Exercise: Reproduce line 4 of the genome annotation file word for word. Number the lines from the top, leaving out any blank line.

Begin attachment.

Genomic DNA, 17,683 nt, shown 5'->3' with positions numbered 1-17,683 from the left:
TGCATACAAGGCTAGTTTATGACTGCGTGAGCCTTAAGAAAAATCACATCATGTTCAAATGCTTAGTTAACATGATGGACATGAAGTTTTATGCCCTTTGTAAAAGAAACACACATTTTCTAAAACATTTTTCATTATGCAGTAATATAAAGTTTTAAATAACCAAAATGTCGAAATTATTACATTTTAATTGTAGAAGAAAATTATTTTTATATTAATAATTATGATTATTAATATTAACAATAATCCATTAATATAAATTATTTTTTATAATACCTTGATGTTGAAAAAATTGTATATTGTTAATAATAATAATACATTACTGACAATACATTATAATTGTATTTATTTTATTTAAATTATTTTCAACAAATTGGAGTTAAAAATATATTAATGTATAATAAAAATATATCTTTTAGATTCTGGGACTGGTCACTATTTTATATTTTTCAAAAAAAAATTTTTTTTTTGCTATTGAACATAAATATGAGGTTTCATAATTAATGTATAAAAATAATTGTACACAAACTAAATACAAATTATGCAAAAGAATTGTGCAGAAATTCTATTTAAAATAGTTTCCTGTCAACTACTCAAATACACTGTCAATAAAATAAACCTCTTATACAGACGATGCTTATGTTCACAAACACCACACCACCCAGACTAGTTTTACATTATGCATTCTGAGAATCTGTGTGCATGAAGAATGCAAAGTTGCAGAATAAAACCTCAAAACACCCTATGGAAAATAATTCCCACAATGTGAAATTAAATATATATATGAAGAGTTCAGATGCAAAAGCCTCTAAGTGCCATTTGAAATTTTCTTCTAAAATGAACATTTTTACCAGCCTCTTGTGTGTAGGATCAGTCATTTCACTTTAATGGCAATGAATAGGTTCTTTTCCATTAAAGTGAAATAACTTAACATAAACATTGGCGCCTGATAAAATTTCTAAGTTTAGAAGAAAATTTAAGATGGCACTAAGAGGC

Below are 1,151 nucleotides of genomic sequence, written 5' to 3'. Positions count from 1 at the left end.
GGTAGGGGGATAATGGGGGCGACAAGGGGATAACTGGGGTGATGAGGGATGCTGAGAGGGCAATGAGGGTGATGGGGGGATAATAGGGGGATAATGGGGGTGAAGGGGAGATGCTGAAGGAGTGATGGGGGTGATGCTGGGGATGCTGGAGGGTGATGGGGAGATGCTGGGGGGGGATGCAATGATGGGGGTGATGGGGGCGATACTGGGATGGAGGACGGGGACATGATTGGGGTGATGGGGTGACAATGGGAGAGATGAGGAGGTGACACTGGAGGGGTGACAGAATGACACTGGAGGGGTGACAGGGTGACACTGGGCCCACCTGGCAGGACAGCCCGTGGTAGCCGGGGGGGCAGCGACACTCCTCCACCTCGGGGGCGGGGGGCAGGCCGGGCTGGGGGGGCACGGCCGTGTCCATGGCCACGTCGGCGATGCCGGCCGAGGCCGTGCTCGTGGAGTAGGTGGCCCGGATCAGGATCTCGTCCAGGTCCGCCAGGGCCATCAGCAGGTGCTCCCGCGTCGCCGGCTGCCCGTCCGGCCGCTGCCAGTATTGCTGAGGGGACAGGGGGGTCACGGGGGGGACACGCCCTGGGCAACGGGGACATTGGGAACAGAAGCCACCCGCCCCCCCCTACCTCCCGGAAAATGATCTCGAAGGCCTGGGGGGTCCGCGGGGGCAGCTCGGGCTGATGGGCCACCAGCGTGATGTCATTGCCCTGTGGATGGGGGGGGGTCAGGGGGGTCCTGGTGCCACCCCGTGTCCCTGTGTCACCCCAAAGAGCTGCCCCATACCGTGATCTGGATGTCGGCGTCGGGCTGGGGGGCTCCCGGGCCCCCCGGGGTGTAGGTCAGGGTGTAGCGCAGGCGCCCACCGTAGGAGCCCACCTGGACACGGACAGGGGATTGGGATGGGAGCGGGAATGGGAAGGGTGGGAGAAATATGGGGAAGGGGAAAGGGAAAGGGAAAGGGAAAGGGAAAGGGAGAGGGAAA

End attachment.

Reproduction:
GGTAGGGGGATAATGGGGGCGACAAGGGGATAACTGGGGTGATGAGGGATGCTGAGAGGGCAATGAGGGTGATGGGGGGATAATAGGGGGATAATGGGGGTGAAGGGGAGATGCTGAAGGAGTGATGGGGGTGATGCTGGGGATGCTGGAGGGTGATGGGGAGATGCTGGGGGGGGATGCAATGATGGGGGTGATGGGGGCGATACTGGGATGGAGGACGGGGACATGATTGGGGTGATGGGGTGACAATGGGAGAGATGAGGAGGTGACACTGGAGGGGTGACAGAATGACACTGGAGGGGTGACAGGGTGACACTGGGCCCACCTGGCAGGACAGCCCGTGGTAGCCGGGGGGGCAGCGACACTCCTCCACCTCGGGGGCGGGGGGCAGGCCGGGCTGGGGGGGCACGGCCGTGTCCATGGCCACGTCGGCGATGCCGGCCGAGGCCGTGCTCGTGGAGTAGGTGGCCCGGATCAGGATCTCGTCCAGGTCCGCCAGGGCCATCAGCAGGTGCTCCCGCGTCGCCGGCTGCCCGTCCGGCCGCTGCCAGTATTGCTGAGGGGACAGGGGGGTCACGGGGGGGACACGCCCTGGGCAACGGGGACATTGGGAACAGAAGCCACCCGCCCCCCCCTACCTCCCGGAAAATGATCTCGAAGGCCTGGGGGGTCCGCGGGGGCAGCTCGGGCTGATGGGCCACCAGCGTGATGTCATTGCCCTGTGGATGGGGGGGGGTCAGGGGGGTCCTGGTGCCACCCCGTGTCCCTGTGTCACCCCAAAGAGCTGCCCCATACCGTGATCTGGATGTCGGCGTCGGGCTGGGGGGCTCCCGGGCCCCCCGGGGTGTAGGTCAGGGTGTAGCGCAGGCGCCCACCGTAGGAGCCCACCTGGACACGGACAGGGGATTGGGATGGGAGCGGGAATGGGAAGGGTGGGAGAAATATGGGGAAGGGGAAAGGGAAAGGGAAAGGGAAAGGGAAAGGGAGAGGGAAA